Simulation is no longer that of a territory, a referential being or a substance. It is the generation by models of a real without origin or reality: a hyperreal. The territory no longer precedes the map, nor survives it. Henceforth, it is the map that precedes the territory – precession of simulacra – it is the map that engenders the territory..

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This also bears relation to the bad news / good news, perhaps, of the IS video of iconoclasm in the Mosul museum:

The third greatest story ever told

Saturday, January 31st, 2015

[by Lynn C. Rees]

Colleen McCullough is dead (props Razib Khan).

It’s a sign of George Lucas’ complete incompetence as a storyteller that he found the third greatest story ever told and left it an abomination. It is a sign of McCullough’s greatness as a storyteller that she took the third greatest story ever told and lifted it far enough to almost glimpse the second greatest story ever told. When I see the fall of the Roman Republic, I see it through McCullough’s eyes.

McCullough wrote seven books in her Masters of Rome series:

  1. The First Man in Rome
  2. The Grass Crown
  3. Fortune’s Favorites
  4. Caesar’s Women
  5. Caesar: Let the Dice Fly 
  6. The October Horse
  7. Antony and Cleopatra

I’ve read the first six.

McCullough is given one of the greatest cast of characters in history and brings them to life:

Lesser-known characters given their due:

One aspect of history that McCullough’s novelizations allow her to highlight how interconnected these characters were, especially by blood ties. Genealogy helped and hindered the lives of prominent Romans in ways history books sometimes fail to capture. Servilia Caepionis, for example, was Caepio’s daughter, Drusus’ niece, Cato’s half-sister, Brutus’ mother, and Cassius and Lepidus‘ mother-in-law as well as Caesar’s long-time mistress.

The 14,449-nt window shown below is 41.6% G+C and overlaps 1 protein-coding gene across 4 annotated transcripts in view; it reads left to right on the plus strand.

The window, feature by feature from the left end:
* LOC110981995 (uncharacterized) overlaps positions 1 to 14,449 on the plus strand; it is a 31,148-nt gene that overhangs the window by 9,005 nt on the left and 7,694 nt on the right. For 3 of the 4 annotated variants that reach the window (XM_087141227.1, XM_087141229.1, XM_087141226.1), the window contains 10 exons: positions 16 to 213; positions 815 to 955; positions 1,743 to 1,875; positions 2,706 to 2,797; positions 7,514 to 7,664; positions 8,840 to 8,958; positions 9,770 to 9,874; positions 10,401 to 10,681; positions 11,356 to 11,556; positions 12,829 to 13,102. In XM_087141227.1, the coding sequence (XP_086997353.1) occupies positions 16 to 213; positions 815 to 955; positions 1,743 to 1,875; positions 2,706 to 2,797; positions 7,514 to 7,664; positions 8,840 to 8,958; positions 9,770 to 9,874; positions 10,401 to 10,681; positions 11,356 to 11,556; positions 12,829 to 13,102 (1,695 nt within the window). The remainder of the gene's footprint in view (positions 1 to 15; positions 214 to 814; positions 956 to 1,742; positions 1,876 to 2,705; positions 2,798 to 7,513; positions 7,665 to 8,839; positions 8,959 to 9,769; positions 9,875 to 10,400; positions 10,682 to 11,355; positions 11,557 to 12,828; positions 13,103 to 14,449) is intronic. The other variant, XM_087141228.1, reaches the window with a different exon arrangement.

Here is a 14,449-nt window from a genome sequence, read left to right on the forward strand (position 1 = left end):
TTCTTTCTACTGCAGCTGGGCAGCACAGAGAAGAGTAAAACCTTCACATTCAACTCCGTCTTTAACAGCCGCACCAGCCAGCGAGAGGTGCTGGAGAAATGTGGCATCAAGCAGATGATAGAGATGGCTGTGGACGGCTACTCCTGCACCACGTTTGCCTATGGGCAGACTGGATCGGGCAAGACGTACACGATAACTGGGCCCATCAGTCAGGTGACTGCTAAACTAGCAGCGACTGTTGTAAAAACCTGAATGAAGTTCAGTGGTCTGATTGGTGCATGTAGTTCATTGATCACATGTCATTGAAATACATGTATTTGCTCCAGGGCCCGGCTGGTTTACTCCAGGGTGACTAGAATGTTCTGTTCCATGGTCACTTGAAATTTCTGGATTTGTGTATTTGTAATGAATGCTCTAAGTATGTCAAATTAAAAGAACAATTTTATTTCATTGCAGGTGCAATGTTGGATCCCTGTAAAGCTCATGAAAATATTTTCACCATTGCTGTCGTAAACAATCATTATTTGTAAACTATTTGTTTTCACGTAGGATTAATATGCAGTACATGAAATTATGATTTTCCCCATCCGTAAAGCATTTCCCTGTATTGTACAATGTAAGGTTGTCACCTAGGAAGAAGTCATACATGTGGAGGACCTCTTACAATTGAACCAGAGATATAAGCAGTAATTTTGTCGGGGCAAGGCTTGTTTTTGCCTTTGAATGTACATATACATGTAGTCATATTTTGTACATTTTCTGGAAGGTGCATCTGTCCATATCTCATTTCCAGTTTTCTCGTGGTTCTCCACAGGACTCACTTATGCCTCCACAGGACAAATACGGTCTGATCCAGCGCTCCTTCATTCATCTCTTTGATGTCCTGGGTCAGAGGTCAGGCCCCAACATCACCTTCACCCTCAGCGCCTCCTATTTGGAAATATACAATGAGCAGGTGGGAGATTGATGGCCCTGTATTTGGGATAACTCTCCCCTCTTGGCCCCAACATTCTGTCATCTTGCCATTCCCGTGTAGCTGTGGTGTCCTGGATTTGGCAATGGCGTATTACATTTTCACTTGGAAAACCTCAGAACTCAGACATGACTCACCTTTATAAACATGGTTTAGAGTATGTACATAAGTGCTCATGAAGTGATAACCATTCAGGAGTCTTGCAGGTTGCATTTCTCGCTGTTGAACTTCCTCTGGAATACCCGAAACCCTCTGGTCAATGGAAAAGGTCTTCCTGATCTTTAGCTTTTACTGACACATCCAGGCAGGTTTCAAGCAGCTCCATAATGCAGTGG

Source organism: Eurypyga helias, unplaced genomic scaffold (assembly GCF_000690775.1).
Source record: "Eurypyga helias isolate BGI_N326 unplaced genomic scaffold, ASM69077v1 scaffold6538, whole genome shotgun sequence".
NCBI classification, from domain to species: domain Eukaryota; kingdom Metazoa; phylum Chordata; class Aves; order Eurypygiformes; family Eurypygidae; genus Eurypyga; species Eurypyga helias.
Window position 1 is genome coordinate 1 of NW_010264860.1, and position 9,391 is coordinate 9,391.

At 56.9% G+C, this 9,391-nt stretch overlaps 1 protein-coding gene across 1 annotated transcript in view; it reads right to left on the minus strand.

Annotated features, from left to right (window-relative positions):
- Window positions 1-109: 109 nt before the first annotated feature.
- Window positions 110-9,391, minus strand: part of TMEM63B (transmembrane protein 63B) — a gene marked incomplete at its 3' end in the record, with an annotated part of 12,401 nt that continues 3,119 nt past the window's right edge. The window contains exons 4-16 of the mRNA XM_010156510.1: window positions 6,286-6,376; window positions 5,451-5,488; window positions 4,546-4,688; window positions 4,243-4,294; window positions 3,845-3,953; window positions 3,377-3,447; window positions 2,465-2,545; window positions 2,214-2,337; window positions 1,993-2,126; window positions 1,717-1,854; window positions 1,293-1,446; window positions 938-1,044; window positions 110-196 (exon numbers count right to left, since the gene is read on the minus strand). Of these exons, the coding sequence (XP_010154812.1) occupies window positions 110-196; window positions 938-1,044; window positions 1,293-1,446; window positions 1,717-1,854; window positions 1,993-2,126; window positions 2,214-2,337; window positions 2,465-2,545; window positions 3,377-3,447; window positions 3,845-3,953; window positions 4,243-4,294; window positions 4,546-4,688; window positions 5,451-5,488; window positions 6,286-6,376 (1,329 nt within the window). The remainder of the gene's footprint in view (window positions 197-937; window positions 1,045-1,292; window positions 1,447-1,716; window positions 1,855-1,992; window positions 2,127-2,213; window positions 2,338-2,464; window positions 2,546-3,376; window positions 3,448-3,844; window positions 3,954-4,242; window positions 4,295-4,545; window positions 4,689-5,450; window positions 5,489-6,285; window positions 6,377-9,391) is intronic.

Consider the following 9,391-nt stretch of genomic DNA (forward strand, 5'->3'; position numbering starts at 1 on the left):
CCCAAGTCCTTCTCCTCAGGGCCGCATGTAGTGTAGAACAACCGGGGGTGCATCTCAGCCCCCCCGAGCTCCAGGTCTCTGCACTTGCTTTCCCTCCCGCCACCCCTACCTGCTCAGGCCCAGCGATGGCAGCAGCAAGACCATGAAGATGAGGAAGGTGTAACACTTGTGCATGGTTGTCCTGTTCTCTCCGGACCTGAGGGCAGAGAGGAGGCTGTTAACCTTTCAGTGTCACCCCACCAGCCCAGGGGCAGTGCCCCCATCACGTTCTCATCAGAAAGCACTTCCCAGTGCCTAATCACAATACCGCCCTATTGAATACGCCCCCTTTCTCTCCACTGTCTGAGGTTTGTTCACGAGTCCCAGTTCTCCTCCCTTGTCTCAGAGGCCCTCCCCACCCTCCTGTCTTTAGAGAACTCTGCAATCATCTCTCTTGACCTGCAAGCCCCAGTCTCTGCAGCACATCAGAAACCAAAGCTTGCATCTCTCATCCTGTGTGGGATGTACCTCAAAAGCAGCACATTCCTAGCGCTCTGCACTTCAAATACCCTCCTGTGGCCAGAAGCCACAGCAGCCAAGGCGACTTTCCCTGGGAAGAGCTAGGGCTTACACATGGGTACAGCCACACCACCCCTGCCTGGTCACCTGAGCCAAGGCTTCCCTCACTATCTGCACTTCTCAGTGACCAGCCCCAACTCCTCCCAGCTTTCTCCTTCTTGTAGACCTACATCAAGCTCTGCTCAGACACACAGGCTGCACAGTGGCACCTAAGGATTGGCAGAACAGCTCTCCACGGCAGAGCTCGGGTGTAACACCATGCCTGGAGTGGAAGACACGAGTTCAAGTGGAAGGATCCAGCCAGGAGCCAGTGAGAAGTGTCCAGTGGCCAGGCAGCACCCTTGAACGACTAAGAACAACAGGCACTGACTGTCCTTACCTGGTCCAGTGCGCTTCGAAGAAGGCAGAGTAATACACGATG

McCullough uses fictional but plausible plot devices, arrived at through meticulous research, to plug gaps in the historical record. She marries Sulla to an invented short lived younger sister of Julia Caeseris, making Sulla Marius’ brother-in-law and providing a rationale for why Sulla was on Marius’ staff in Numidia. She explains Caesar Octavianus’ chronic absence from the field of battle by making him asthmatic.

Vivid scenes I recall:

  • Marius, deep in Asia Minor, unarmed and alone, giving Mithridates and his army the stare down and forcing Mithridates to retreat (“O King, either strive to be stronger than Rome, or do her bidding without a word.”, according to Plutarch).
  • The pompous young Pompeius, looking forward to meeting the great general Sulla on his return from the east, is shocked when the formerly handsome Sulla, disfigured by a disease (of McCullough’s invention), having lost his hair and teeth, wearing a ridiculous Raggedy Andy wig, drunkenly greets him like an sentimental old fool.
  • Sulla, wandering in this ridiculous over the top getup through the streets of Rome later, then he promptly proscribes the enemies he has been sniffing out as an innocuous circus act.

McCullough’s star though out is clearly Caesar, growing from a young boy learning at the knee of Uncle Marius, to the devoted husband of the daughter of one of Sulla’s archenemies who refuses to divorce her despite Sulla going into full beast mode to the rising politician to conquering general to assassinated dictator.

Sulla, however, is her most unforgettable character. A Cornelii, one of the great patrician families of Rome, but born into a branch fallen on hard times, Sulla hangs out with the low life hipsters of Rome, uses his good looks and charm to first win the love of two rich women (who he promptly murders), and then climbs his way to the leadership of Rome’s conservative aristocratic oligarchy. He is first friends and then deadly enemies of Marius. He ruthlessly culls Rome of his enemies only to give up power and go back to his partying ways. Her Sulla makes Caesar and Octavianus look like helpless babes.

Come for Caesar, Pompeius, Cleopatra, Octavianus, or Antonius. Stay for Sulla and Marius, men overshadowed by the prima donnas they made possible. McCullough can rest in peace knowing she brought one of the primal stories of Western civilization alive for anyone who reads her books.

George Lucas can toss and turn.